Seven months from discharge (ten months post-ictus), the patient was re-admitted to hospital, at which point he and his relatives were approached for a re-evaluation. The patient was aware although disoriented in time. A brief bed-side neuropsychological assessment assessed the patient's language and praxis using subtests of the Spanish version of the Boston Diagnosis Aphasia Examination: conservational and expository speech, auditory comprehension, oral expression and praxis [22]. Visual neglect was assessed with Albert's test [23]. The patient showed a recovery of language comprehension and repetition skills, although his spontaneous speech and phonetic and semantic fluencies were still impaired. Although his speech was dysprosodic and dysarthric, the recovery of the patient's receptive language abilities allowed reliable communication. Normal ideomotor praxis was observed with the right hand, although bilateral neglect with a left-sided predominance, along with a major attentional impairment precluded the assessment of other complex cognitive functions.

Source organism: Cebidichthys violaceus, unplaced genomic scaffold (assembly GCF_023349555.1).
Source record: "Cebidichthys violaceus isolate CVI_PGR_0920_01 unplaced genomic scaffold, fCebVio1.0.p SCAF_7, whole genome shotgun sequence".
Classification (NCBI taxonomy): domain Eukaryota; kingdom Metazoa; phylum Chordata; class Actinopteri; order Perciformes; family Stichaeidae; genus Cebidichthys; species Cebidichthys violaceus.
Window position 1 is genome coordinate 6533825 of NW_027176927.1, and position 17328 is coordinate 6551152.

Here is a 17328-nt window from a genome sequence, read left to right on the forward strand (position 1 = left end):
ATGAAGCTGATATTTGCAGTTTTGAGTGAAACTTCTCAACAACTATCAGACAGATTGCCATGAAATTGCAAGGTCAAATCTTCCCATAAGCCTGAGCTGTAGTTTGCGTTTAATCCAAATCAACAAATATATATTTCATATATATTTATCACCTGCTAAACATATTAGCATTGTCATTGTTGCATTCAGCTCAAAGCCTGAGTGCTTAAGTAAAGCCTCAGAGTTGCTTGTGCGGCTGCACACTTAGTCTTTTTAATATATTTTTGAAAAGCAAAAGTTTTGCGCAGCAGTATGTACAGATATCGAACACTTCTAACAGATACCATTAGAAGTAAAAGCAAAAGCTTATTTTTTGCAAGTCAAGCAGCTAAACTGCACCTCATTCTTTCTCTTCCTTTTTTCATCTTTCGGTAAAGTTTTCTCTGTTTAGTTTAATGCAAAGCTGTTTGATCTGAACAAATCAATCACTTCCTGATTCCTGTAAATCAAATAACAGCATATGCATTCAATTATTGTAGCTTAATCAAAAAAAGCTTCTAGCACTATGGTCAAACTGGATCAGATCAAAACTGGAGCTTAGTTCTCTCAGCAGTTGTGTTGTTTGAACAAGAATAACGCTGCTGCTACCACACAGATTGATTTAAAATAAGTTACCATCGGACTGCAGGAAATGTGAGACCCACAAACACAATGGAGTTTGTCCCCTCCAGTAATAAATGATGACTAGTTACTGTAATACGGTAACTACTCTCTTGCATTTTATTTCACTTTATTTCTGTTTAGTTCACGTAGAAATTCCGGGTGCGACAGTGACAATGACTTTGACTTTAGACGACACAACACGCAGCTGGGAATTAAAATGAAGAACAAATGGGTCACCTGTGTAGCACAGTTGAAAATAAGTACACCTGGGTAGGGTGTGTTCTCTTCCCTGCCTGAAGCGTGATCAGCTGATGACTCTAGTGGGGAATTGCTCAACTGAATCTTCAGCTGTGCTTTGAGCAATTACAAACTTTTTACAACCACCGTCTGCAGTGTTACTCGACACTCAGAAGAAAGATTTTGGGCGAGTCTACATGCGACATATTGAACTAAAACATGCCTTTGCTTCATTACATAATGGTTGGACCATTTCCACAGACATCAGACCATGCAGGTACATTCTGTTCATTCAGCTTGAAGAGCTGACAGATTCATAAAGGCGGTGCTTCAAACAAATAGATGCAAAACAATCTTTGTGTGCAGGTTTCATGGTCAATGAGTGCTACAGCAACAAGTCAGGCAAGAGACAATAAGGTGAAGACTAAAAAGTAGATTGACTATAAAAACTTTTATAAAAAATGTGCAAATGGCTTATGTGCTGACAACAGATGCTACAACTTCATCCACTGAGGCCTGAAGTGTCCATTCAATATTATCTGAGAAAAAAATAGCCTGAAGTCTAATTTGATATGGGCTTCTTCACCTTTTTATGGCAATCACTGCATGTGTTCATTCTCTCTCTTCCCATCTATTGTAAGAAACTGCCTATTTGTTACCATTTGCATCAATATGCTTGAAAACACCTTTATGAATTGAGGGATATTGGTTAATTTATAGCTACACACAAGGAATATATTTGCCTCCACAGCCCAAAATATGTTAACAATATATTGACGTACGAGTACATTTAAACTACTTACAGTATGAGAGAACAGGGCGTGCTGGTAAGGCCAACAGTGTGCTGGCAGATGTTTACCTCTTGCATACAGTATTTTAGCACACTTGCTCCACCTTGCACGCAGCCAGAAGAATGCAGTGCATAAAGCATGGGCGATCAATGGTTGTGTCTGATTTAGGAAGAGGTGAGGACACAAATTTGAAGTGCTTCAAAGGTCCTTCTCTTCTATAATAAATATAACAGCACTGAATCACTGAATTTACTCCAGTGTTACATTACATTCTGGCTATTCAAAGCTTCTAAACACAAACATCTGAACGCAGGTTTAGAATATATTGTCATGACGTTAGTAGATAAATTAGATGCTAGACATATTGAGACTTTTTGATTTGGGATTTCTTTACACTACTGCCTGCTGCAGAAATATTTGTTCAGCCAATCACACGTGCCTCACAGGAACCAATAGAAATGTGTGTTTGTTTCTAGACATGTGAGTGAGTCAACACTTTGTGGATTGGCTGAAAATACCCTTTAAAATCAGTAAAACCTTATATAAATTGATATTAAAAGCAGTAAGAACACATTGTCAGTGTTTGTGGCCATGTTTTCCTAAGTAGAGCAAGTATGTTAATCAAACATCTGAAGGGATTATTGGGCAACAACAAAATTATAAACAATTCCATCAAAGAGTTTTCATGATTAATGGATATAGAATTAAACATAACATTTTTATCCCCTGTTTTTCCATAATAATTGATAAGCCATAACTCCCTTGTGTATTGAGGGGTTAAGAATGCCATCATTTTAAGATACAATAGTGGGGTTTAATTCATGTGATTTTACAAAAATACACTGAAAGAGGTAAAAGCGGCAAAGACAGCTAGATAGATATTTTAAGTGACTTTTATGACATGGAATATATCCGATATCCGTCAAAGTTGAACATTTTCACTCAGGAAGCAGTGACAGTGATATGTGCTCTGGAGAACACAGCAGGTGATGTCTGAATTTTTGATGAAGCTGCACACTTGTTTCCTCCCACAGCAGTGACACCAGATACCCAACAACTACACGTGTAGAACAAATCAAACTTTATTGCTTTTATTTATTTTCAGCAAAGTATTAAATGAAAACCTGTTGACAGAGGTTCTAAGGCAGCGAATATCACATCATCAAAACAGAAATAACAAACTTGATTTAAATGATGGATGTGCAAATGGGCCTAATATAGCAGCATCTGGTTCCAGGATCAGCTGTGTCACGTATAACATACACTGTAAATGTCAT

Twelve months after the TBI, the patient was admitted to a neurorehabilitation center where he underwent a second MRI examination and a comprehensive neuropsychological assessment including the Test Barcelona-Revised, [24] Digit span and Letter-Number Sequencing (LNS) subtests of the WAIS-III, [25] Rey's Auditory Verbal Learning Test (RAVLT), [26] and a phonetic verbal fluency task [27]. Although he was orientated in person, place and time, he showed impairment in attention, working memory and visuo-perceptive functioning. All language functions (repetition, confrontation naming and comprehension tasks) were in the normal range. A second neuropsychological assessment performed two months later (14-months post-ictus) showed a significant improvement in all impaired functions including, most markedly, declarative memory (Table 1).